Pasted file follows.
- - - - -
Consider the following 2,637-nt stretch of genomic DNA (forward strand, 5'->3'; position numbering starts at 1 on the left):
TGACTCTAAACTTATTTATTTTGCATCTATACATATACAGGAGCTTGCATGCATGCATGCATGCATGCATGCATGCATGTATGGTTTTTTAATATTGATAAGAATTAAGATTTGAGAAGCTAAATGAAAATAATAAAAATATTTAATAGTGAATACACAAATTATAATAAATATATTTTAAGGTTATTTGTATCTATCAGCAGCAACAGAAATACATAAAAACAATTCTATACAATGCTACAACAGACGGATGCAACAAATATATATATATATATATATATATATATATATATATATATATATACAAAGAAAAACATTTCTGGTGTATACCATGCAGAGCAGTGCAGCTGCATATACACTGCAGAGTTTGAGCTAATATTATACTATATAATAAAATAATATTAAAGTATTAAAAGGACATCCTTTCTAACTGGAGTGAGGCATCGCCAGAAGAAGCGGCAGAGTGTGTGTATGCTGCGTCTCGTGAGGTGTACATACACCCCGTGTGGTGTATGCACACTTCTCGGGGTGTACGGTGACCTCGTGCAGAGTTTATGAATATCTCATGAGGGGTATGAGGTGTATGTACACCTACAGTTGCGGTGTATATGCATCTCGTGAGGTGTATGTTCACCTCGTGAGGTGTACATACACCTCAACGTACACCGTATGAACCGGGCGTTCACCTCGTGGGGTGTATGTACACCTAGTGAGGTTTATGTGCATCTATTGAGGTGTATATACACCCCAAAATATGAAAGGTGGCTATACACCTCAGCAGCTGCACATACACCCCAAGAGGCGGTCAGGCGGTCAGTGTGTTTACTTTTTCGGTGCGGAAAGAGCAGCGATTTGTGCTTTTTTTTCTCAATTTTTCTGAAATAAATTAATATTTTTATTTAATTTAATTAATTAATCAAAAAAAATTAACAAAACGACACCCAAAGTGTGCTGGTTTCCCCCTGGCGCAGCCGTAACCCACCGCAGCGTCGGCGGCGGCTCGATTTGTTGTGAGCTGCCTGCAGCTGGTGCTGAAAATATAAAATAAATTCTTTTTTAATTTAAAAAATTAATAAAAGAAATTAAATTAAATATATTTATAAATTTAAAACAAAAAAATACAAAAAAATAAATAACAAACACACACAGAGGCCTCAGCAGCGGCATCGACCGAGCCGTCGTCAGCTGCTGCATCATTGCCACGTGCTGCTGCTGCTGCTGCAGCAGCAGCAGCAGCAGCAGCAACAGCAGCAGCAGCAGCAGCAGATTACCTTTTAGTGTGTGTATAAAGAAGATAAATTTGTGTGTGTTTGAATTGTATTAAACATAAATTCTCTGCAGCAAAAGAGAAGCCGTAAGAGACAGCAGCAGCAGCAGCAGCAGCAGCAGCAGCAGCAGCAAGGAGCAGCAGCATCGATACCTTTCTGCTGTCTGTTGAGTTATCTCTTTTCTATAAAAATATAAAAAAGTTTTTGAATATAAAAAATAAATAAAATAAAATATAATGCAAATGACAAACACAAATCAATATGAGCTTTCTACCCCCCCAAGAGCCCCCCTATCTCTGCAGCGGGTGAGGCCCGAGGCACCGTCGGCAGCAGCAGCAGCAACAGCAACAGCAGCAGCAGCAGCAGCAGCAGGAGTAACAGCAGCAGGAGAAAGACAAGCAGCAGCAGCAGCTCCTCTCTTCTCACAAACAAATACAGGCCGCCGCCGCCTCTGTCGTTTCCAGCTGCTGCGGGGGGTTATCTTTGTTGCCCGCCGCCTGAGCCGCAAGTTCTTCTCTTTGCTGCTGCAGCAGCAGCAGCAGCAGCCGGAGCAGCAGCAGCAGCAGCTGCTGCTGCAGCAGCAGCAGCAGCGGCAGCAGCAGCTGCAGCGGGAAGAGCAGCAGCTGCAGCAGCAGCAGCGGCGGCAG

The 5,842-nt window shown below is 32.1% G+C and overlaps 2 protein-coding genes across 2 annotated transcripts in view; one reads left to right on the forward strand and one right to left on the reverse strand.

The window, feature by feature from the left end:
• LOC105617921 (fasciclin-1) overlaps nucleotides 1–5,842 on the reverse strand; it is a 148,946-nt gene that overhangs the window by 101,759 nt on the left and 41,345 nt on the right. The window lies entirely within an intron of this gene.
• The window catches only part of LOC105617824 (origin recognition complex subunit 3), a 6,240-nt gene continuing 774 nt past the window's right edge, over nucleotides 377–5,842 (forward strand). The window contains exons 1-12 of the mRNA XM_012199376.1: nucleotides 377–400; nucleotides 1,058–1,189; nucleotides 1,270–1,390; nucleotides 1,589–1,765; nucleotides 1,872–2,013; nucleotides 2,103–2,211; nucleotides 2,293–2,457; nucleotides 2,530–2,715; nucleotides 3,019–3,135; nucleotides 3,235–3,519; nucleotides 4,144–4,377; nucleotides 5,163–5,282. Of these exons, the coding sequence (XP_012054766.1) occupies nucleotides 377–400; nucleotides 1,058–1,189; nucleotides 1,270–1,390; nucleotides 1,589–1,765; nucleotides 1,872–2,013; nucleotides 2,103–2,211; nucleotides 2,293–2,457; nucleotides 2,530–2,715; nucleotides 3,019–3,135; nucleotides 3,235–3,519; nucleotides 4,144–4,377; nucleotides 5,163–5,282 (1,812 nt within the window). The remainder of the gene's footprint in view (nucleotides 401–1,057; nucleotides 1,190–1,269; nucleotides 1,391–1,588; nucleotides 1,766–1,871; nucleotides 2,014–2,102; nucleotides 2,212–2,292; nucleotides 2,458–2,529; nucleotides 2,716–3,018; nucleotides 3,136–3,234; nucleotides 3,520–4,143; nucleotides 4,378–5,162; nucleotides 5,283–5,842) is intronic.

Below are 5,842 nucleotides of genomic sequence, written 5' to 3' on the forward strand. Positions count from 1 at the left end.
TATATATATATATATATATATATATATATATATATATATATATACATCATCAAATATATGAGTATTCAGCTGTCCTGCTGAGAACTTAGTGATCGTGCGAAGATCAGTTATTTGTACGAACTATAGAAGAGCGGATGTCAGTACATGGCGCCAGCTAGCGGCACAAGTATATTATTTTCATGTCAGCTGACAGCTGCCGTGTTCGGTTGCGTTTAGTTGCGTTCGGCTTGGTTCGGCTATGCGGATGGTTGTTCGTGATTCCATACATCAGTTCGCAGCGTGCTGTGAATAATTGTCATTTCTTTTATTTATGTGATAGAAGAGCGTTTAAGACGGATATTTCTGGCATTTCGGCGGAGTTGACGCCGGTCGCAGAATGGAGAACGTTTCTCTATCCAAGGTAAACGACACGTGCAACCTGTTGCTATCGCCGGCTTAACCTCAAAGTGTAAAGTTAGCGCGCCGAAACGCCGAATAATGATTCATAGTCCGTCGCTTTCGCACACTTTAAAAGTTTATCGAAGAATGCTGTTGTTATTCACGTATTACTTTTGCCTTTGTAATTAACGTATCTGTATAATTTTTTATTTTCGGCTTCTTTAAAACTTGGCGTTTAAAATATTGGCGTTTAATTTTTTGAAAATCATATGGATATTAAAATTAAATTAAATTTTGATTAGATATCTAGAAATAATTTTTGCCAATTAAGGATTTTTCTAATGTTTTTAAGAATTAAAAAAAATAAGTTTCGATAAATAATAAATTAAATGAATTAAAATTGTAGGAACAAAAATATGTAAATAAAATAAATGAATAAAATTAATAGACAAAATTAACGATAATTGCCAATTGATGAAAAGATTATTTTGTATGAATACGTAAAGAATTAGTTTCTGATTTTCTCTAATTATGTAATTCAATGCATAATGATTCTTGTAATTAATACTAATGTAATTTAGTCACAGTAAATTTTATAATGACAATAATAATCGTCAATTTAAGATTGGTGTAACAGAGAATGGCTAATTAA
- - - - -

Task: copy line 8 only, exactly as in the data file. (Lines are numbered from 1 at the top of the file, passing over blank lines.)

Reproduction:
TATATATATATATATATATATATATATATATATATATATATATACATCATCAAATATATGAGTATTCAGCTGTCCTGCTGAGAACTTAGTGATCGTGCGAAGATCAGTTATTTGTACGAACTATAGAAGAGCGGATGTCAGTACATGGCGCCAGCTAGCGGCACAAGTATATTATTTTCATGTCAGCTGACAGCTGCCGTGTTCGGTTGCGTTTAGTTGCGTTCGGCTTGGTTCGGCTATGCGGATGGTTGTTCGTGATTCCATACATCAGTTCGCAGCGTGCTGTGAATAATTGTCATTTCTTTTATTTATGTGATAGAAGAGCGTTTAAGACGGATATTTCTGGCATTTCGGCGGAGTTGACGCCGGTCGCAGAATGGAGAACGTTTCTCTATCCAAGGTAAACGACACGTGCAACCTGTTGCTATCGCCGGCTTAACCTCAAAGTGTAAAGTTAGCGCGCCGAAACGCCGAATAATGATTCATAGTCCGTCGCTTTCGCACACTTTAAAAGTTTATCGAAGAATGCTGTTGTTATTCACGTATTACTTTTGCCTTTGTAATTAACGTATCTGTATAATTTTTTATTTTCGGCTTCTTTAAAACTTGGCGTTTAAAATATTGGCGTTTAATTTTTTGAAAATCATATGGATATTAAAATTAAATTAAATTTTGATTAGATATCTAGAAATAATTTTTGCCAATTAAGGATTTTTCTAATGTTTTTAAGAATTAAAAAAAATAAGTTTCGATAAATAATAAATTAAATGAATTAAAATTGTAGGAACAAAAATATGTAAATAAAATAAATGAATAAAATTAATAGACAAAATTAACGATAATTGCCAATTGATGAAAAGATTATTTTGTATGAATACGTAAAGAATTAGTTTCTGATTTTCTCTAATTATGTAATTCAATGCATAATGATTCTTGTAATTAATACTAATGTAATTTAGTCACAGTAAATTTTATAATGACAATAATAATCGTCAATTTAAGATTGGTGTAACAGAGAATGGCTAATTAA